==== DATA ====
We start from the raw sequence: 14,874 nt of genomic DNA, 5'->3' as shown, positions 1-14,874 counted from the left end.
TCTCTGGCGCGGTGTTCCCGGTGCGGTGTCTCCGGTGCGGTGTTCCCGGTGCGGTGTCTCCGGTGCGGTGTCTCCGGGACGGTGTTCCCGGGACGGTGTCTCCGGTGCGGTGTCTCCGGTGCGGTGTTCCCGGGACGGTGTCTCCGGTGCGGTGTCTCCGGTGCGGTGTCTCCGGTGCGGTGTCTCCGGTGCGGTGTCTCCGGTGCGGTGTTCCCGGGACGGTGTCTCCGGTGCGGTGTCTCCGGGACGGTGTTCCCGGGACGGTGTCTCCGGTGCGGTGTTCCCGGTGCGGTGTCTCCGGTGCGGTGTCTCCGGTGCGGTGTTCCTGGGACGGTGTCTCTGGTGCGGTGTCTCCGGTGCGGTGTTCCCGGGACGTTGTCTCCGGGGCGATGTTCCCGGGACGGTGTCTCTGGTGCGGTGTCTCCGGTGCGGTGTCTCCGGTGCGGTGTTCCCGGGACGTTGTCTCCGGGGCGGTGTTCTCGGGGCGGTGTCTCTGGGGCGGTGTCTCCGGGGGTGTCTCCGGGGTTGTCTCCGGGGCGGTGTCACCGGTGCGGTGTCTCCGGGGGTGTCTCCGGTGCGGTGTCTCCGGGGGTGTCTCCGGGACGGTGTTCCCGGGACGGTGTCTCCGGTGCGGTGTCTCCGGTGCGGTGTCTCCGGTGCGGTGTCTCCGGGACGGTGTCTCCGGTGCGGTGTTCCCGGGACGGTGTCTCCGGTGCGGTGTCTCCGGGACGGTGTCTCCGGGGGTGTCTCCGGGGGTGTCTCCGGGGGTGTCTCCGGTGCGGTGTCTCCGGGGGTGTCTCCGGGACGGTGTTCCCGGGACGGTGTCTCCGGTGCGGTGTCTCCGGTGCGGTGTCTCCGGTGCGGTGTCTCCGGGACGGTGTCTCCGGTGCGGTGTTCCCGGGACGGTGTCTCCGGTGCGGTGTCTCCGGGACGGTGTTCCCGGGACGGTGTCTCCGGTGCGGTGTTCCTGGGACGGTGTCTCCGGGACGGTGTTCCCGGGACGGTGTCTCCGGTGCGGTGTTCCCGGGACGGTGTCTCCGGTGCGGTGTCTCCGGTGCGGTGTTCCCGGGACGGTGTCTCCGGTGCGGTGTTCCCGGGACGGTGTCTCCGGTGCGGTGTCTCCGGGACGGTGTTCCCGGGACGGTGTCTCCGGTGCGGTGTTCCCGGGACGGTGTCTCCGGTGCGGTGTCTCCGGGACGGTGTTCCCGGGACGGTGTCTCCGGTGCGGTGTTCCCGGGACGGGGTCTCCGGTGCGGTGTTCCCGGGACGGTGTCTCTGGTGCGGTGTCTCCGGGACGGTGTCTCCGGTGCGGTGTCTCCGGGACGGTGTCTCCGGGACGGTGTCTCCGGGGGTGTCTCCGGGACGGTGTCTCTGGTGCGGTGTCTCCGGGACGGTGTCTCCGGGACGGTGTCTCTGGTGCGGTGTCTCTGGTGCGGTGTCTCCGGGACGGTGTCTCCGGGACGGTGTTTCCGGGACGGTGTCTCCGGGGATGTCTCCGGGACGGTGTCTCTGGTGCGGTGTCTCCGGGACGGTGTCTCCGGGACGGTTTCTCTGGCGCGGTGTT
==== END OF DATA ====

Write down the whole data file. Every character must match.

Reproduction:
We start from the raw sequence: 14,874 nt of genomic DNA, 5'->3' as shown, positions 1-14,874 counted from the left end.
TCTCTGGCGCGGTGTTCCCGGTGCGGTGTCTCCGGTGCGGTGTTCCCGGTGCGGTGTCTCCGGTGCGGTGTCTCCGGGACGGTGTTCCCGGGACGGTGTCTCCGGTGCGGTGTCTCCGGTGCGGTGTTCCCGGGACGGTGTCTCCGGTGCGGTGTCTCCGGTGCGGTGTCTCCGGTGCGGTGTCTCCGGTGCGGTGTCTCCGGTGCGGTGTTCCCGGGACGGTGTCTCCGGTGCGGTGTCTCCGGGACGGTGTTCCCGGGACGGTGTCTCCGGTGCGGTGTTCCCGGTGCGGTGTCTCCGGTGCGGTGTCTCCGGTGCGGTGTTCCTGGGACGGTGTCTCTGGTGCGGTGTCTCCGGTGCGGTGTTCCCGGGACGTTGTCTCCGGGGCGATGTTCCCGGGACGGTGTCTCTGGTGCGGTGTCTCCGGTGCGGTGTCTCCGGTGCGGTGTTCCCGGGACGTTGTCTCCGGGGCGGTGTTCTCGGGGCGGTGTCTCTGGGGCGGTGTCTCCGGGGGTGTCTCCGGGGTTGTCTCCGGGGCGGTGTCACCGGTGCGGTGTCTCCGGGGGTGTCTCCGGTGCGGTGTCTCCGGGGGTGTCTCCGGGACGGTGTTCCCGGGACGGTGTCTCCGGTGCGGTGTCTCCGGTGCGGTGTCTCCGGTGCGGTGTCTCCGGGACGGTGTCTCCGGTGCGGTGTTCCCGGGACGGTGTCTCCGGTGCGGTGTCTCCGGGACGGTGTCTCCGGGGGTGTCTCCGGGGGTGTCTCCGGGGGTGTCTCCGGTGCGGTGTCTCCGGGGGTGTCTCCGGGACGGTGTTCCCGGGACGGTGTCTCCGGTGCGGTGTCTCCGGTGCGGTGTCTCCGGTGCGGTGTCTCCGGGACGGTGTCTCCGGTGCGGTGTTCCCGGGACGGTGTCTCCGGTGCGGTGTCTCCGGGACGGTGTTCCCGGGACGGTGTCTCCGGTGCGGTGTTCCTGGGACGGTGTCTCCGGGACGGTGTTCCCGGGACGGTGTCTCCGGTGCGGTGTTCCCGGGACGGTGTCTCCGGTGCGGTGTCTCCGGTGCGGTGTTCCCGGGACGGTGTCTCCGGTGCGGTGTTCCCGGGACGGTGTCTCCGGTGCGGTGTCTCCGGGACGGTGTTCCCGGGACGGTGTCTCCGGTGCGGTGTTCCCGGGACGGTGTCTCCGGTGCGGTGTCTCCGGGACGGTGTTCCCGGGACGGTGTCTCCGGTGCGGTGTTCCCGGGACGGGGTCTCCGGTGCGGTGTTCCCGGGACGGTGTCTCTGGTGCGGTGTCTCCGGGACGGTGTCTCCGGTGCGGTGTCTCCGGGACGGTGTCTCCGGGACGGTGTCTCCGGGGGTGTCTCCGGGACGGTGTCTCTGGTGCGGTGTCTCCGGGACGGTGTCTCCGGGACGGTGTCTCTGGTGCGGTGTCTCTGGTGCGGTGTCTCCGGGACGGTGTCTCCGGGACGGTGTTTCCGGGACGGTGTCTCCGGGGATGTCTCCGGGACGGTGTCTCTGGTGCGGTGTCTCCGGGACGGTGTCTCCGGGACGGTTTCTCTGGCGCGGTGTT